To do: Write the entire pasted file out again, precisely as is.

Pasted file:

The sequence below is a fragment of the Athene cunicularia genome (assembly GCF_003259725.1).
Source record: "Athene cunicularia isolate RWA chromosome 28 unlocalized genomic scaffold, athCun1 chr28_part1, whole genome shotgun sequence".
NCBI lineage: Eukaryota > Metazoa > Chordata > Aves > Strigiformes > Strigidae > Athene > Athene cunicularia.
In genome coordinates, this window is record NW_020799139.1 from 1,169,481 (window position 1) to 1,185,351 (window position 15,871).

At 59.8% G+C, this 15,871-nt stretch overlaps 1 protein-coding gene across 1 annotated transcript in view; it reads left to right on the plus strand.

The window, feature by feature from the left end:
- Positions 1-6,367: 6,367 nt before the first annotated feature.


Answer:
The sequence below is a fragment of the Athene cunicularia genome (assembly GCF_003259725.1).
Source record: "Athene cunicularia isolate RWA chromosome 28 unlocalized genomic scaffold, athCun1 chr28_part1, whole genome shotgun sequence".
NCBI lineage: Eukaryota > Metazoa > Chordata > Aves > Strigiformes > Strigidae > Athene > Athene cunicularia.
In genome coordinates, this window is record NW_020799139.1 from 1,169,481 (window position 1) to 1,185,351 (window position 15,871).

At 59.8% G+C, this 15,871-nt stretch overlaps 1 protein-coding gene across 1 annotated transcript in view; it reads left to right on the plus strand.

The window, feature by feature from the left end:
- Positions 1-6,367: 6,367 nt before the first annotated feature.